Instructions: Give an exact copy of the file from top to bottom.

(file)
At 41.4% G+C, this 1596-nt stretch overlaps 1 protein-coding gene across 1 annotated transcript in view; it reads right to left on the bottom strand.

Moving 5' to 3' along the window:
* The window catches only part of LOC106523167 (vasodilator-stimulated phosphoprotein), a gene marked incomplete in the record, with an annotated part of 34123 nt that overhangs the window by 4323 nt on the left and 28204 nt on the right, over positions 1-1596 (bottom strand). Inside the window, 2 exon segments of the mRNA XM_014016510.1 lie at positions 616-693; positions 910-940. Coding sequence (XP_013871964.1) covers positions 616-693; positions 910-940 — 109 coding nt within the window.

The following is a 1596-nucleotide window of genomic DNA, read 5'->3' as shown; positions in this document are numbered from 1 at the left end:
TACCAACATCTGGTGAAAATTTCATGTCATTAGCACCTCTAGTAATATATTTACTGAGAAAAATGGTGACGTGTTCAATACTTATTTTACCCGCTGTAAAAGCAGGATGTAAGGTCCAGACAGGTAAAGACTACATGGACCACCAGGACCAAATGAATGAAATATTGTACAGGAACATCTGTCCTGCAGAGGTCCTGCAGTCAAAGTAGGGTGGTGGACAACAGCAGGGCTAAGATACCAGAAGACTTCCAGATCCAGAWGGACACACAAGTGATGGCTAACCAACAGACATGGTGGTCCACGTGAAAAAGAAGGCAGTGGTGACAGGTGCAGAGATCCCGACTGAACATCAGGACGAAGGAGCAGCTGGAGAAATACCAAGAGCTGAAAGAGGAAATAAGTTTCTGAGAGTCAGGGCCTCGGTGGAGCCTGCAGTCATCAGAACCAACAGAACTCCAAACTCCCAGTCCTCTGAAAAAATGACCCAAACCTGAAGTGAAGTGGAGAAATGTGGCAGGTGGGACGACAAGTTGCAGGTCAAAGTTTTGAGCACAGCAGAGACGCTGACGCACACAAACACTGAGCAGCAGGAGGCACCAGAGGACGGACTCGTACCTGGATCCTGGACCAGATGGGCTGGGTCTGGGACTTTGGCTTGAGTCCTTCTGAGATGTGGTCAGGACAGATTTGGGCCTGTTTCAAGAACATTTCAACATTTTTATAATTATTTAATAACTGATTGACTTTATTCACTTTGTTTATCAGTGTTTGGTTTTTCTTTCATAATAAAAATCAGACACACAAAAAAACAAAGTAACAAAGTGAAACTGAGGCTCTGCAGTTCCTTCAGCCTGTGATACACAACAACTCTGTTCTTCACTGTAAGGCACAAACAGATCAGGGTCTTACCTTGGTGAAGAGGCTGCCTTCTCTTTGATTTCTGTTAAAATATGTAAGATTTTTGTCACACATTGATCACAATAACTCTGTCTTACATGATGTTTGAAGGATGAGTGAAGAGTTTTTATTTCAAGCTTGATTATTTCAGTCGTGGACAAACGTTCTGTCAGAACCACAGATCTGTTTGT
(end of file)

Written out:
At 41.4% G+C, this 1596-nt stretch overlaps 1 protein-coding gene across 1 annotated transcript in view; it reads right to left on the bottom strand.

Moving 5' to 3' along the window:
* The window catches only part of LOC106523167 (vasodilator-stimulated phosphoprotein), a gene marked incomplete in the record, with an annotated part of 34123 nt that overhangs the window by 4323 nt on the left and 28204 nt on the right, over positions 1-1596 (bottom strand). Inside the window, 2 exon segments of the mRNA XM_014016510.1 lie at positions 616-693; positions 910-940. Coding sequence (XP_013871964.1) covers positions 616-693; positions 910-940 — 109 coding nt within the window.

The following is a 1596-nucleotide window of genomic DNA, read 5'->3' as shown; positions in this document are numbered from 1 at the left end:
TACCAACATCTGGTGAAAATTTCATGTCATTAGCACCTCTAGTAATATATTTACTGAGAAAAATGGTGACGTGTTCAATACTTATTTTACCCGCTGTAAAAGCAGGATGTAAGGTCCAGACAGGTAAAGACTACATGGACCACCAGGACCAAATGAATGAAATATTGTACAGGAACATCTGTCCTGCAGAGGTCCTGCAGTCAAAGTAGGGTGGTGGACAACAGCAGGGCTAAGATACCAGAAGACTTCCAGATCCAGAWGGACACACAAGTGATGGCTAACCAACAGACATGGTGGTCCACGTGAAAAAGAAGGCAGTGGTGACAGGTGCAGAGATCCCGACTGAACATCAGGACGAAGGAGCAGCTGGAGAAATACCAAGAGCTGAAAGAGGAAATAAGTTTCTGAGAGTCAGGGCCTCGGTGGAGCCTGCAGTCATCAGAACCAACAGAACTCCAAACTCCCAGTCCTCTGAAAAAATGACCCAAACCTGAAGTGAAGTGGAGAAATGTGGCAGGTGGGACGACAAGTTGCAGGTCAAAGTTTTGAGCACAGCAGAGACGCTGACGCACACAAACACTGAGCAGCAGGAGGCACCAGAGGACGGACTCGTACCTGGATCCTGGACCAGATGGGCTGGGTCTGGGACTTTGGCTTGAGTCCTTCTGAGATGTGGTCAGGACAGATTTGGGCCTGTTTCAAGAACATTTCAACATTTTTATAATTATTTAATAACTGATTGACTTTATTCACTTTGTTTATCAGTGTTTGGTTTTTCTTTCATAATAAAAATCAGACACACAAAAAAACAAAGTAACAAAGTGAAACTGAGGCTCTGCAGTTCCTTCAGCCTGTGATACACAACAACTCTGTTCTTCACTGTAAGGCACAAACAGATCAGGGTCTTACCTTGGTGAAGAGGCTGCCTTCTCTTTGATTTCTGTTAAAATATGTAAGATTTTTGTCACACATTGATCACAATAACTCTGTCTTACATGATGTTTGAAGGATGAGTGAAGAGTTTTTATTTCAAGCTTGATTATTTCAGTCGTGGACAAACGTTCTGTCAGAACCACAGATCTGTTTGT